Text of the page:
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The influence of light on nitrogen cycling and the primary nitrite maximum in a seasonally stratified sea

  • Author(s): Mackey, KRM
  • Bristow, L
  • Parks, DR
  • Altabet, MA
  • Post, AF
  • Paytan, A
  • et al.
Abstract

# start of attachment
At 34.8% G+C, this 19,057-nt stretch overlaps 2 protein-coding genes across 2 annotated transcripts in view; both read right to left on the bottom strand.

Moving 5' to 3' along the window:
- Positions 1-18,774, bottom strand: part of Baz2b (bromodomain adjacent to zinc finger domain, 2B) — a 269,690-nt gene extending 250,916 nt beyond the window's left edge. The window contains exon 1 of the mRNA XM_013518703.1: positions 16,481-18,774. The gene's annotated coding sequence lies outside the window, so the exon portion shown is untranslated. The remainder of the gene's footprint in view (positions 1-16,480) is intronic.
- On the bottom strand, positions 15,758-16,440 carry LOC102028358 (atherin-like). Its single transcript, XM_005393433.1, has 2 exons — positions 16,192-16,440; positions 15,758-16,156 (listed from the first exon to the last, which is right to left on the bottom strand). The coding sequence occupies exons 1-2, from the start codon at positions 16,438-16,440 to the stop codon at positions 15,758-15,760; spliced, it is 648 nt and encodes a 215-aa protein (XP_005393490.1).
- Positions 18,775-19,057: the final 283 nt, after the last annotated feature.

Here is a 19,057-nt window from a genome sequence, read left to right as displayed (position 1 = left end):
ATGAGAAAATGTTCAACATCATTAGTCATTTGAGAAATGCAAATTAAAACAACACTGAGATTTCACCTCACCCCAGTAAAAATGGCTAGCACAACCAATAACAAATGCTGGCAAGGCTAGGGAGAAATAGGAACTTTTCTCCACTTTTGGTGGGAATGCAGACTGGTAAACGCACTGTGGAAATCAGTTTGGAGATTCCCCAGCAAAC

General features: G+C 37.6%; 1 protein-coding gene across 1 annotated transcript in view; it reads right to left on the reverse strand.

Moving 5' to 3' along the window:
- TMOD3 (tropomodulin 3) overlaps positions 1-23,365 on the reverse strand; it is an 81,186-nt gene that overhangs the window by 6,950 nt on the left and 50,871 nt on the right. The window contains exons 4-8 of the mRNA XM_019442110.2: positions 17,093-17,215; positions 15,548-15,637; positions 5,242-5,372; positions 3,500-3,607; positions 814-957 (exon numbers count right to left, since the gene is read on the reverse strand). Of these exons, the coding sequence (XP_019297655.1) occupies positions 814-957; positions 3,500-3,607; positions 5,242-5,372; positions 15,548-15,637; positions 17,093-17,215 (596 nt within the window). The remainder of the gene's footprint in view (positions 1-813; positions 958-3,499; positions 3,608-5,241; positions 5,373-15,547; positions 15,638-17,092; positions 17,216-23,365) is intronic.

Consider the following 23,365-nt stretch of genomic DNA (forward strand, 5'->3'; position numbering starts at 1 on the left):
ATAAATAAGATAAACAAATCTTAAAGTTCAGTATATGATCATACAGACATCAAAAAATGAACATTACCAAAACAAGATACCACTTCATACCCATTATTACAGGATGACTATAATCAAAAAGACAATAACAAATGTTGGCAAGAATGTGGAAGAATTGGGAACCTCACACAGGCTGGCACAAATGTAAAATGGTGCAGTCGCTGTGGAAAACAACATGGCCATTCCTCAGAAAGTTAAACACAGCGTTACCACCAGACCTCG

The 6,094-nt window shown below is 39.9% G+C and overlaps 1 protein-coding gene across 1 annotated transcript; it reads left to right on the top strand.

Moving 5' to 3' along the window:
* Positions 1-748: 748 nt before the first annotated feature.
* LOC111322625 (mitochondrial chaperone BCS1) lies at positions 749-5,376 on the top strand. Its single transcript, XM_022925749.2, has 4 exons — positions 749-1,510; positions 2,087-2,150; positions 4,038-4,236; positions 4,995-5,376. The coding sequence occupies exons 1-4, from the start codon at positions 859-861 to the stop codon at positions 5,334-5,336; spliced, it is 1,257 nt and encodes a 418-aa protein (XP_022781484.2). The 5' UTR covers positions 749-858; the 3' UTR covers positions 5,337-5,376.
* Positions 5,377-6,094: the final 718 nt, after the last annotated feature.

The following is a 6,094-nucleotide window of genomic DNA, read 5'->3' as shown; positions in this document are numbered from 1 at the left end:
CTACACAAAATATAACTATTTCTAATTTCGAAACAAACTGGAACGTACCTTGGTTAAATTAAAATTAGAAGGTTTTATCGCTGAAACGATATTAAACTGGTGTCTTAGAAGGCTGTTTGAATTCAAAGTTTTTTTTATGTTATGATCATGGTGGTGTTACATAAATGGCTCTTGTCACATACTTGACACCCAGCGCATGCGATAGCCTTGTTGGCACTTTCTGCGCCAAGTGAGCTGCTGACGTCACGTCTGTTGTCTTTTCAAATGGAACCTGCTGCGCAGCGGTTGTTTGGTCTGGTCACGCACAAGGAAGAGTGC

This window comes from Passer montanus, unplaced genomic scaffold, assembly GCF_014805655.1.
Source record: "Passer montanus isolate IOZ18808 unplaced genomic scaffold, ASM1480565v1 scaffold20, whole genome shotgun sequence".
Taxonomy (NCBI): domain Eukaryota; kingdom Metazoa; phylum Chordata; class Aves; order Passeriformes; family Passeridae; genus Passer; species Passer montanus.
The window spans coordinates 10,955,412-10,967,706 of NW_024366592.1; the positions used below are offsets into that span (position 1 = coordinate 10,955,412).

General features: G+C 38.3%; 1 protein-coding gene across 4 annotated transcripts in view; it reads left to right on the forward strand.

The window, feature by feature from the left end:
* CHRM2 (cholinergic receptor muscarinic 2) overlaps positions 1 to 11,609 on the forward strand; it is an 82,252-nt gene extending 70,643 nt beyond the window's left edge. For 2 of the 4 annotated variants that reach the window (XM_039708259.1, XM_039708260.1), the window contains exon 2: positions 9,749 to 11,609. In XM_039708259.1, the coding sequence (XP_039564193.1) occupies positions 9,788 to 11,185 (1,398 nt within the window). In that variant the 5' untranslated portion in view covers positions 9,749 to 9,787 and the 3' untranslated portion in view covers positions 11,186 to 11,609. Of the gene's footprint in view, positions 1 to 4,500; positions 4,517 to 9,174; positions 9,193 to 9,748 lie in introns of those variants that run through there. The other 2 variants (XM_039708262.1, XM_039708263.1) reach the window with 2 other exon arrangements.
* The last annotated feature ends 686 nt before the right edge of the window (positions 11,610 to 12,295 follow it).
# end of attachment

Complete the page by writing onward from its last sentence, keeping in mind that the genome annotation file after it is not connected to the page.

In the seasonally stratified Gulf of Aqaba Red Sea, both NO2- release by phytoplankton and NH4+ oxidation by nitrifying microbes contributed to the formation of a primary nitrite maximum (PNM) over different seasons and depths in the water column. In the winter and during the days immediately following spring stratification, NO2- formation was strongly correlated (R2=0.99) with decreasing irradiance and chlorophyll, suggesting that incomplete NO3- reduction by light limited phytoplankton was a major source of NO2-. However, as stratification progressed, NO2- continued to be generated below the euphotic depth by microbial NH4+ oxidation, likely due to differential photoinhibition of NH4+ and NO2- oxidizing populations. Natural abundance stable nitrogen isotope analyses revealed a decoupling of the δ15N and δ18O in the combined NO3- and NO2- pool, suggesting that assimilation and nitrification were co-occurring in surface waters. As stratification progressed, the δ15N of particulate N below the euphotic depth increased from -5‰ to up to +20‰.N uptake rates were also influenced by light; based on 15N tracer experiments, assimilation of NO3-, NO2-, and urea was more rapid in the light (434±24, 94±17, and 1194±48nmolNL-1day-1 respectively) than in the dark (58±14, 29±14, and 476±31nmolNL-1day-1 respectively). Dark NH4+ assimilation was 314±31nmolNL-1day-1, while light NH4+ assimilation was much faster, resulting in complete consumption of the 15N spike in less than 7h from spike addition. The overall rate of coupled urea mineralization and NH4+ oxidation (14.1±7.6nmolNL-1day-1) was similar to that of NH4+ oxidation alone (16.4±8.1nmolNL-1day-1), suggesting that mineralization of labile dissolved organic N compounds like urea was not a rate limiting step for nitrification. Our results suggest that assimilation and nitrification compete for NH4+ and that N transformation rates throughout the water column are influenced by light over diel and seasonal cycles, allowing phytoplankton and nitrifying microbes to contribute jointly to PNM formation. We identify important factors that influence the N cycle throughout the year, including light intensity, substrate availability, and microbial community structure. These processes could be relevant to other regions worldwide where seasonal variability in mixing depth and stratification influence the contributions of phytoplankton and non-photosynthetic microbes to the N cycle. © 2011 Elsevier Ltd.

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